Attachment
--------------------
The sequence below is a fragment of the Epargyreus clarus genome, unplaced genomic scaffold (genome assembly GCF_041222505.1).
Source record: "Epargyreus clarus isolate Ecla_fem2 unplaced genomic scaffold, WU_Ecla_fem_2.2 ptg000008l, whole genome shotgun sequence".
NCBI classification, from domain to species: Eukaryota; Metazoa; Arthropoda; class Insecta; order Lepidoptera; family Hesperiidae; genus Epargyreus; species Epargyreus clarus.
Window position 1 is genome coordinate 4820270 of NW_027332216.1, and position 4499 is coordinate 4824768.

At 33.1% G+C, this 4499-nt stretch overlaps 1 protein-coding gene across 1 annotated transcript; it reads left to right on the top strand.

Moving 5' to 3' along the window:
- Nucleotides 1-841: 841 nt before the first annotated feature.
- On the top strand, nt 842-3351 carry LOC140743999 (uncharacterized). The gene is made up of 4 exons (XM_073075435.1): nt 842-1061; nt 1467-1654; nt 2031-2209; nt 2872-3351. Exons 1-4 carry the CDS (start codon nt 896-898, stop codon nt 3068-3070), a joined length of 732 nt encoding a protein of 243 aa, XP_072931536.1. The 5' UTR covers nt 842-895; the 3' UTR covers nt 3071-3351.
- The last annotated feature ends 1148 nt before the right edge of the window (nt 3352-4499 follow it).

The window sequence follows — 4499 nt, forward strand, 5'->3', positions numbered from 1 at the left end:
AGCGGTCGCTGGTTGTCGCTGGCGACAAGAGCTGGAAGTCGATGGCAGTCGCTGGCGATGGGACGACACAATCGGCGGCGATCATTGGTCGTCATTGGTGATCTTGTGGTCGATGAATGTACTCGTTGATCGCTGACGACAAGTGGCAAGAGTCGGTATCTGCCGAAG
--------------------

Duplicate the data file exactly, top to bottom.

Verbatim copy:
The sequence below is a fragment of the Epargyreus clarus genome, unplaced genomic scaffold (genome assembly GCF_041222505.1).
Source record: "Epargyreus clarus isolate Ecla_fem2 unplaced genomic scaffold, WU_Ecla_fem_2.2 ptg000008l, whole genome shotgun sequence".
NCBI classification, from domain to species: Eukaryota; Metazoa; Arthropoda; class Insecta; order Lepidoptera; family Hesperiidae; genus Epargyreus; species Epargyreus clarus.
Window position 1 is genome coordinate 4820270 of NW_027332216.1, and position 4499 is coordinate 4824768.

At 33.1% G+C, this 4499-nt stretch overlaps 1 protein-coding gene across 1 annotated transcript; it reads left to right on the top strand.

Moving 5' to 3' along the window:
- Nucleotides 1-841: 841 nt before the first annotated feature.
- On the top strand, nt 842-3351 carry LOC140743999 (uncharacterized). The gene is made up of 4 exons (XM_073075435.1): nt 842-1061; nt 1467-1654; nt 2031-2209; nt 2872-3351. Exons 1-4 carry the CDS (start codon nt 896-898, stop codon nt 3068-3070), a joined length of 732 nt encoding a protein of 243 aa, XP_072931536.1. The 5' UTR covers nt 842-895; the 3' UTR covers nt 3071-3351.
- The last annotated feature ends 1148 nt before the right edge of the window (nt 3352-4499 follow it).

The window sequence follows — 4499 nt, forward strand, 5'->3', positions numbered from 1 at the left end:
AGCGGTCGCTGGTTGTCGCTGGCGACAAGAGCTGGAAGTCGATGGCAGTCGCTGGCGATGGGACGACACAATCGGCGGCGATCATTGGTCGTCATTGGTGATCTTGTGGTCGATGAATGTACTCGTTGATCGCTGACGACAAGTGGCAAGAGTCGGTATCTGCCGAAG